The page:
Horticulturists apply their knowledge, skills, and technologies used to grow intensively produced plants for human food and non-food uses and for personal or social needs. Their work involves plant propagation and cultivation with the aim of improving plant growth, yields, quality, nutritional value, and resistance to insects, diseases, and environmental stresses. They work as gardeners, growers, therapists, designers, and technical advisors in the food and non-food sectors of horticulture. Horticulture even refers to the growing of plants in a field or garden.
The word horticulture is modeled after agriculture, and comes from the Greek χόρτος, which in Latin became hortus "garden" and cultūra "cultivation", from cultus, the perfect passive participle of the verb colō "I cultivate". Hortus is cognate with the native English word yard (in the meaning of land associated with a building) and also the borrowed word garden.
Horticulture involves nine areas of study, which can be grouped into two broad sections: ornamentals and edibles:
Horticulture has a very long history. The study and science of horticulture dates all the way back to the times of Cyrus the Great of ancient Persia, and has been going on ever since, with present-day horticulturists such as Freeman S. Howlett and Luther Burbank. The practice of horticulture can be retraced for many thousands of years. The cultivation of taro and yam in Papua New Guinea dates back to at least 6950–6440 cal BP. The origins of horticulture lie in the transition of human communities from nomadic hunter-gatherers to sedentary or semi-sedentary horticultural communities, cultivating a variety of crops on a small scale around their dwellings or in specialized plots visited occasionally during migrations from one area to the next (such as the "milpa" or maize field of Mesoamerican cultures). In the Pre-Columbian Amazon Rainforest, natives are believed to have used biochar to enhance soil productivity by smoldering plant waste. European settlers called it Terra Preta de Indio. In forest areas such horticulture is often carried out in swiddens ("slash and burn" areas). A characteristic of horticultural communities is that useful trees are often to be found planted around communities or specially retained from the natural ecosystem.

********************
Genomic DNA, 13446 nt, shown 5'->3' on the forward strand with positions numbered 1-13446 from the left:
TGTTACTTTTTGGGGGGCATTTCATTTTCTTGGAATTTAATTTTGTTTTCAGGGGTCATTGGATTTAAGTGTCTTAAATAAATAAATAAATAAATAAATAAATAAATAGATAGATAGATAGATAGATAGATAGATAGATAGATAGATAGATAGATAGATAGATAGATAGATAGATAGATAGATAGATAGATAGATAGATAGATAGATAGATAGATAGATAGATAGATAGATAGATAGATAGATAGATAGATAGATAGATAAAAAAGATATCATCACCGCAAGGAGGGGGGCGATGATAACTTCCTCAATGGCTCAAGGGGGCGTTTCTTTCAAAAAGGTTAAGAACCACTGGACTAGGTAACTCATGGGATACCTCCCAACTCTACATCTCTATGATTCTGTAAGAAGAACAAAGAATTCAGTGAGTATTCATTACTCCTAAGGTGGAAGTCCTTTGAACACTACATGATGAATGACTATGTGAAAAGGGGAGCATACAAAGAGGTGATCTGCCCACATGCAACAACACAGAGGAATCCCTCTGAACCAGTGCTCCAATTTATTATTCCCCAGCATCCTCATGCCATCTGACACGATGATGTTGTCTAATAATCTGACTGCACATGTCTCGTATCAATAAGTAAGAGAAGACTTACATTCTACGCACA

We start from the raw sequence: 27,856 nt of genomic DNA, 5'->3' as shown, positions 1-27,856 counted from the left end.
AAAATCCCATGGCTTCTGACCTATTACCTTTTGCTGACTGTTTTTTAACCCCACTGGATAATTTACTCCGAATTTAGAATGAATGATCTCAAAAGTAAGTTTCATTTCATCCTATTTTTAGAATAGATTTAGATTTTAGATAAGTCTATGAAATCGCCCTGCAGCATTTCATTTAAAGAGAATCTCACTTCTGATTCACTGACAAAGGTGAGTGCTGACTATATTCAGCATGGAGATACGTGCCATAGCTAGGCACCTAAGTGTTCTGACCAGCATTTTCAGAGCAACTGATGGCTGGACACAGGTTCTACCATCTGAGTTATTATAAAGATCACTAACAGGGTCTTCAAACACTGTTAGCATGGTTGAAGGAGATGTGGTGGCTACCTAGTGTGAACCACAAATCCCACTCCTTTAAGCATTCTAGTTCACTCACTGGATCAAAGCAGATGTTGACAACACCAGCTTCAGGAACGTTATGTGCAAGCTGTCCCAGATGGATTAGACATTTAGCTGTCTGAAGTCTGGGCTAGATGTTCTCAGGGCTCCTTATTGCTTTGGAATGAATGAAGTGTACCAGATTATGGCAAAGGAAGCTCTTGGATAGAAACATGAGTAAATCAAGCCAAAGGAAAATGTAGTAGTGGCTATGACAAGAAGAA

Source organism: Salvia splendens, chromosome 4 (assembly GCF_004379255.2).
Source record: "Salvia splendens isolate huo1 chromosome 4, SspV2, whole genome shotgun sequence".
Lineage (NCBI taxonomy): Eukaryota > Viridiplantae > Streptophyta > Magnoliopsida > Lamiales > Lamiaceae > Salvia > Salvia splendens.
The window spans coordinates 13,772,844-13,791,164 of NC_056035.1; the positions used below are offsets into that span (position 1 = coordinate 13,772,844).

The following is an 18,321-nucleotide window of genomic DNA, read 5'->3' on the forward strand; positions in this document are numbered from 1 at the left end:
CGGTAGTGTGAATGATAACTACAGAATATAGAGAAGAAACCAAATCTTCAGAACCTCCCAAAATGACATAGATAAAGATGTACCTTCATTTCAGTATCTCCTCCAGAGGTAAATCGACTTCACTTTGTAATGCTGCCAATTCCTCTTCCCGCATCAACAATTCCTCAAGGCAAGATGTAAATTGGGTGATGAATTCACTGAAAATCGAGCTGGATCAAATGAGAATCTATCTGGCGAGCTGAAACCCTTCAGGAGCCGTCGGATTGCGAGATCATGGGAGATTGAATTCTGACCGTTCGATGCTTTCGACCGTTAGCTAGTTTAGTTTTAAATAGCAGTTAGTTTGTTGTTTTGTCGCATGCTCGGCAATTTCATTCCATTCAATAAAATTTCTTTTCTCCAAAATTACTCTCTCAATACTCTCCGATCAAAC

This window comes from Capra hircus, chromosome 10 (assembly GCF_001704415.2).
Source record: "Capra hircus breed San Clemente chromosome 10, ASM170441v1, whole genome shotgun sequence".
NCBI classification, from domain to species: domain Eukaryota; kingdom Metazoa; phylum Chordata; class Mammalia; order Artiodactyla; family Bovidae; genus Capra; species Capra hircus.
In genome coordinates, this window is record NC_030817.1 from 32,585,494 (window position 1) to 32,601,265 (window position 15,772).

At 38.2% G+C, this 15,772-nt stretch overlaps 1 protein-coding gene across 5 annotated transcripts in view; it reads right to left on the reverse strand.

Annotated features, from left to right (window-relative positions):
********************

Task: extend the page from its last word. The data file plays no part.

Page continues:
Horticulture primarily differs from agriculture in two ways. First, it generally encompasses a smaller scale of cultivation, using small plots of mixed crops rather than large fields of single crops. Secondly, horticultural cultivations generally include a wide variety of crops, even including fruit trees with ground crops. Agricultural cultivations however as a rule focus on one primary crop. In pre-contact North America the semi-sedentary horticultural communities of the Eastern Woodlands (growing maize, squash and sunflower) contrasted markedly with the mobile hunter-gatherer communities of the Plains people. In Central America, Maya horticulture involved augmentation of the forest with useful trees such as papaya, avocado, cacao, ceiba and sapodilla. In the cornfields, multiple crops were grown such as beans (using cornstalks as supports), squash, pumpkins and chilli peppers, in some cultures tended mainly or exclusively by women.